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October 20, 2014 / 26 Tishri, 5775
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Posts Tagged ‘islamists’

Evidence that Morsi Actually Lost the Egyptian Presidency

Monday, August 19th, 2013

Just days after his apparent victory, Cynthia Farahat and I expressed our skepticism about the validity of these election returns:

SCAF exploits the Muslim Brotherhood and other proxies as its civilian fronts, a role they are happy to play, by permitting Islamists to garner an outsized percentage of the parliamentary vote, then to win the presidency. During the suspicious week-long delay before the presidential votes were announced, SCAF met with the Muslim Brotherhood’s real leader, Khairat El-Shater, and reached a deal whereby Morsi became president but SCAF still governs.

Earlier, we had doubted two earlier rounds of elections (see “Egypt’s Sham Election” and “Don’t Ignore Electoral Fraud in Egypt.”)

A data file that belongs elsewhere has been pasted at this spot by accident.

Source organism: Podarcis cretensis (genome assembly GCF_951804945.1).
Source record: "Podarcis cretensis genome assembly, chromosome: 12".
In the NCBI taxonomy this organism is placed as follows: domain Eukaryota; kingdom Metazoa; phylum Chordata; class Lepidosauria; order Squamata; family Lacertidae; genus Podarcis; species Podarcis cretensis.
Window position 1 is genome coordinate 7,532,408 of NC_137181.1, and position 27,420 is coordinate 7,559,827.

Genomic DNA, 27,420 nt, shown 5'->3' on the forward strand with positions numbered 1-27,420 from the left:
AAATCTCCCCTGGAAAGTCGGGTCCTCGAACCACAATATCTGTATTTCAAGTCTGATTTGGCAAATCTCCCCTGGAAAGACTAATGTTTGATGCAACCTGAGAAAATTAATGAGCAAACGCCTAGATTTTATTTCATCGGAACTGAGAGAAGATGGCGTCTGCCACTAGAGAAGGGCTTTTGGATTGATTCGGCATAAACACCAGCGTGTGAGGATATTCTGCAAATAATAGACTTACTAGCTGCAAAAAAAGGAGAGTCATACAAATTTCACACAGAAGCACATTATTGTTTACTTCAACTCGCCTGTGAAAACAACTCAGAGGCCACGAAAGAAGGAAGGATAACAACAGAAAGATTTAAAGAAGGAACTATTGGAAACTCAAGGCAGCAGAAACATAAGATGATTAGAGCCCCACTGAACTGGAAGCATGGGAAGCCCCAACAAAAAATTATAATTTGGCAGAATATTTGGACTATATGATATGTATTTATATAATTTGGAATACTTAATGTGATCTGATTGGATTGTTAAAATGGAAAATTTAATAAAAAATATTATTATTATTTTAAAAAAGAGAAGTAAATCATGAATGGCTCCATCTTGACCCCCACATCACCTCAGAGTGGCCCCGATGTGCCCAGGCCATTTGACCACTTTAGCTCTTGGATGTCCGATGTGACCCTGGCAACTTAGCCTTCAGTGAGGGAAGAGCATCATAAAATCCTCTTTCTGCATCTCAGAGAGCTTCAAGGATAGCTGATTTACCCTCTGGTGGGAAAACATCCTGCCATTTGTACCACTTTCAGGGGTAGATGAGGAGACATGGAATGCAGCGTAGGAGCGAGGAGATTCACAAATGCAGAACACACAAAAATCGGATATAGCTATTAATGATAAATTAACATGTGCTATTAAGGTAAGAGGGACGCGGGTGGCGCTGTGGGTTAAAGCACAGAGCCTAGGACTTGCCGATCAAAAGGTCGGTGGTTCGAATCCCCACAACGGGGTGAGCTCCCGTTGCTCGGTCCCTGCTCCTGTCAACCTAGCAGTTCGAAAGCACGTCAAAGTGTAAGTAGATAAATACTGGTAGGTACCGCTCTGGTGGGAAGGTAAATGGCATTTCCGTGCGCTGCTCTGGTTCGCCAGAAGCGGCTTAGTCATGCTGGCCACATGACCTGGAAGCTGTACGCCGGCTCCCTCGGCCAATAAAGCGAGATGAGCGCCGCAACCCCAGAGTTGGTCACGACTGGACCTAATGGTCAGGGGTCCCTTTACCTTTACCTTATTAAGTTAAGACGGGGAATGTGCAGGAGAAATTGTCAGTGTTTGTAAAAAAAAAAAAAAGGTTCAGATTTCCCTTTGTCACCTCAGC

Though few analysts have embraced this version, there have been hints of it:

(1) On July 31, 2013, Josh Goodman and James Parks wrote in “Morsi Was Neither Democratically Nor Duly Elected” that

hailing Morsi as the democratically elected representative of the Egyptian people appears to be based on a rather loose understanding of “democracy.” The Brotherhood has been accused of bribing and intimidating voters and rigging ballots during the 2012 elections. The election suffered from abysmally poor voter turnout (43.4% of registered voters), which is especially troubling given the ostensibly historic nature of the race. Out of 23 million voters in the first round of elections, 12 million did not vote for either of the two candidates ultimately placed in the run-off vote. Capping this all off was a blatant power grab from the military, which changed the constitution mid-election to limit the power of the newly elected President.

(2) On Aug. 3, 2013, Gen. Abdel Fatah al-Sisi gave an interview in which he both denied having rigged Morsi’s election and (more interestingly) asserted that he could have done so had he wanted to.

Q: So you were giving the president advice on Ethiopia and the Sinai, for example, and he was ignoring you?